Taking time off before going to school also provides a chance to earn money for tuition and other expenses—in fact, more than 80 colleges and universities now offer grants to students who defer their studies to participate in AmeriCorps—and can help people decide what they want to do. Sarah Kohut, for example, traveled and worked after earning an undergraduate degree, using her time off to earn a little money as she considered her career options. After job shadowing and working in a preschool and in retail, she returned to graduate school to study counseling in higher education. “I’m so glad I did it,” she says of her gap. “I needed the time to figure things out.”
Kohut’s career plans—and the students she will eventually counsel—benefit from the time she took to consider her own goals. That may be a common result, according to an independent study of 300 gap-year participants between 1997 and 2006. “Long-term, students who took gap years overwhelmingly were satisfied with their jobs,” says Karl Haigler, one of the authors of the study. Gap-year participants’ sources of job satisfaction, he says, were most often driven by their ability to help others.
Hendren, for one, is glad he spent his gap that way. “The value of doing service work is very important,” he says. “And, at age 18, knowing that your contribution to the world can be meaningful—that’s something that a lot of folks don’t get.”
Cons. Gap years also have drawbacks. Postponing school or work takes people off of a more traditional path, and it’s sometimes challenging to get back on. If not carefully planned, a gap year might seem too unstructured, and people can become frustrated if they feel that they aren’t putting their time to good use.
Once students get out of the routine of academics, returning to school can be difficult. A June 2005 study by the U.S. Department of Education’s National Center for Education Statistics found that students who delayed enrolling in college were less likely to earn a postsecondary credential than those who went directly from high school to college.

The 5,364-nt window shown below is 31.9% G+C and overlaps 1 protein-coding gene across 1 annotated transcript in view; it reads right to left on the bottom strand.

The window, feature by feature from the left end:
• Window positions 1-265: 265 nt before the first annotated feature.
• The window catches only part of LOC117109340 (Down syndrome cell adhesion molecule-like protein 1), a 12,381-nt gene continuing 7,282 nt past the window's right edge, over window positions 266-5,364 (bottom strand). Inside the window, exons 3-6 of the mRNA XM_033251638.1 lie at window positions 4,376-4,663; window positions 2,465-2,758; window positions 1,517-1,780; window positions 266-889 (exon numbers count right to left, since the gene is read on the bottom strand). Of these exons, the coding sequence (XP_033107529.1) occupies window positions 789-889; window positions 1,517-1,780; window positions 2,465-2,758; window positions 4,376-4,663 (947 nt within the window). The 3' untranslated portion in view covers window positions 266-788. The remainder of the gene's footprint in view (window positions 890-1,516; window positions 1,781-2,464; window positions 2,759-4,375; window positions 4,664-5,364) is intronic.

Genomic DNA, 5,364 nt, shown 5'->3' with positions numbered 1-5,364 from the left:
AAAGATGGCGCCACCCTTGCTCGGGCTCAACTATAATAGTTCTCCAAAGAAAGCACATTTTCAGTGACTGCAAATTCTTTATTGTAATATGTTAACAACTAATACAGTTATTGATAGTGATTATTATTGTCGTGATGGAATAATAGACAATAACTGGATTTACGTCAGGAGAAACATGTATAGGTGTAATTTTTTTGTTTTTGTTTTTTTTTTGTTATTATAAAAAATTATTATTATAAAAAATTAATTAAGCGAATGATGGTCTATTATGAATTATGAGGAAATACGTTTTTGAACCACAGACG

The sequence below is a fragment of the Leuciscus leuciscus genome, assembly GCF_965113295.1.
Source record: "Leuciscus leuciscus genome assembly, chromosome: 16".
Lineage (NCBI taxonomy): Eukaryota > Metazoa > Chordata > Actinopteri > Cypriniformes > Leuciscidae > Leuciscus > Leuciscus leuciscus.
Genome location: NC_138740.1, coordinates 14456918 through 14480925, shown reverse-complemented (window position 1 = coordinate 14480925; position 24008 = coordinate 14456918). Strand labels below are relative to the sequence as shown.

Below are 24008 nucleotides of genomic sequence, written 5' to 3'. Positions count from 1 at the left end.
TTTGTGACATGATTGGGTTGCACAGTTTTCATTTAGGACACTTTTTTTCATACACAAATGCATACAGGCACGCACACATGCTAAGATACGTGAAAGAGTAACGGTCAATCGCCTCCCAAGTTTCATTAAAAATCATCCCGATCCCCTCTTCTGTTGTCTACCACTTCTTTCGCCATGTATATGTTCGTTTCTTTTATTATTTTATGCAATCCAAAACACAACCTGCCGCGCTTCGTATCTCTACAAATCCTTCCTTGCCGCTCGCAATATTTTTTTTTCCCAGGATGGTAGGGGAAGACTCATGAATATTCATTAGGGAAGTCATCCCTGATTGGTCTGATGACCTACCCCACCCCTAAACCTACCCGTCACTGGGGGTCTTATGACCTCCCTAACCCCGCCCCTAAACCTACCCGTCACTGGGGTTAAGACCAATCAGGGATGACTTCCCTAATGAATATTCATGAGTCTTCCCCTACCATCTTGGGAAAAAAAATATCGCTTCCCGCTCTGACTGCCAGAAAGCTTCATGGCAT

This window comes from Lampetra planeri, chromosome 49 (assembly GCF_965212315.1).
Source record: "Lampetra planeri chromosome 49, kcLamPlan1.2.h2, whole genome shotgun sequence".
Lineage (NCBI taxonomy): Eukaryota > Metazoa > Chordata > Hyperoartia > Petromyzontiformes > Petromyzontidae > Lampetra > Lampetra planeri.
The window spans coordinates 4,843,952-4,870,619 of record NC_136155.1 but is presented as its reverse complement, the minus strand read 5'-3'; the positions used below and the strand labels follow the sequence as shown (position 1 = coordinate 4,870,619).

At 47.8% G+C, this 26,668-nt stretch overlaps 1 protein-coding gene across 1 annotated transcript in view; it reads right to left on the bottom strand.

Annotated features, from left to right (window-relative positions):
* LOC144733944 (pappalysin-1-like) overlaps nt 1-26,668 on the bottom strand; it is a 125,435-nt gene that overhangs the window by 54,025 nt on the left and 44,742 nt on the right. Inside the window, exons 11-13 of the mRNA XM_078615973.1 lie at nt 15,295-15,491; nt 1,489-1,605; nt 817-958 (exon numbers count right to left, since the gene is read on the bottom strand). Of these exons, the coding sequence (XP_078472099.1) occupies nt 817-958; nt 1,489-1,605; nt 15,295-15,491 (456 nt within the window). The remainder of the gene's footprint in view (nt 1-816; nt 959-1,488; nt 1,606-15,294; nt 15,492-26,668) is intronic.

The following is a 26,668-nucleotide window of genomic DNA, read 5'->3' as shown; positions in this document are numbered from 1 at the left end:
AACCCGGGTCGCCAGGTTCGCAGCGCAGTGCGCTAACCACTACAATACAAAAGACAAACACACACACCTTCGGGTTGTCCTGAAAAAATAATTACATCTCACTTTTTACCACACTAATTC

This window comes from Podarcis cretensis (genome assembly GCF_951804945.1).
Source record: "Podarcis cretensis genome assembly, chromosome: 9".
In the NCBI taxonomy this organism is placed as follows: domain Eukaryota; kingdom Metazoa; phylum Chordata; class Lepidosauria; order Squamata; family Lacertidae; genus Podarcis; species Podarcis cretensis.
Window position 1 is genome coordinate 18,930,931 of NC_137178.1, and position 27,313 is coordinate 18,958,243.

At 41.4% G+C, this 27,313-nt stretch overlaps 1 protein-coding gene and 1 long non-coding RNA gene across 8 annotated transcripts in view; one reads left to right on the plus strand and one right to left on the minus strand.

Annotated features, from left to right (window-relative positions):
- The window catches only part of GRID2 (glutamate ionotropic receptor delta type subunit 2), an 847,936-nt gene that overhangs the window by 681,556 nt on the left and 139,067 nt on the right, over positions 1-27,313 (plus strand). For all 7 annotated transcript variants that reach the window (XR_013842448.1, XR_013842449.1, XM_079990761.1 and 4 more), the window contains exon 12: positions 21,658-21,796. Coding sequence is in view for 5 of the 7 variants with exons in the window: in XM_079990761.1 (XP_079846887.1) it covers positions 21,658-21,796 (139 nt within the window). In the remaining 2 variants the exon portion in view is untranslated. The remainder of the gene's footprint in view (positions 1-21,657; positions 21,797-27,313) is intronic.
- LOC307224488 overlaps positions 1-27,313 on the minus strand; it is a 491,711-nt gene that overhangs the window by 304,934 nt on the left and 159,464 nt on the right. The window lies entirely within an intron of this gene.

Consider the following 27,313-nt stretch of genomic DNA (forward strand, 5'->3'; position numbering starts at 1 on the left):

However, the Department of Education study included all students who didn’t go directly to college; it did not examine the experiences of gap-year students who elect to temporarily postpone college and have a specific plan for that time. Haigler’s study, although smaller by comparison, specifically considers that group. And his study found that the majority of students who take an intentional, planned gap year return to school to continue their studies.
But even those who do return to complete their education point to some of the challenges that arise. “It’s difficult to readjust to being at school because you’ve been on your own, doing something that has an impact,” says Hendren. “You’re not exactly in the same place as everyone else.”
You also might not be in the same place as your peers when competing for future educational or career opportunities. Although many colleges and employers look favorably on a well-structured gap year, others may take issue with the break in continuity. Gap-year participants should be prepared to answer questions from school representatives and prospective employers about what they did during their gap year and how their experiences influenced them.
Taking a gap year isn’t for everyone. People who aren’t fully committed to their reasons for taking a gap year might not be happy with the experience. For example, students shouldn’t pursue a gap year simply to procrastinate applying to schools or because someone else thinks it’s a good idea. A year is a long time, so carefully choosing activities is essential.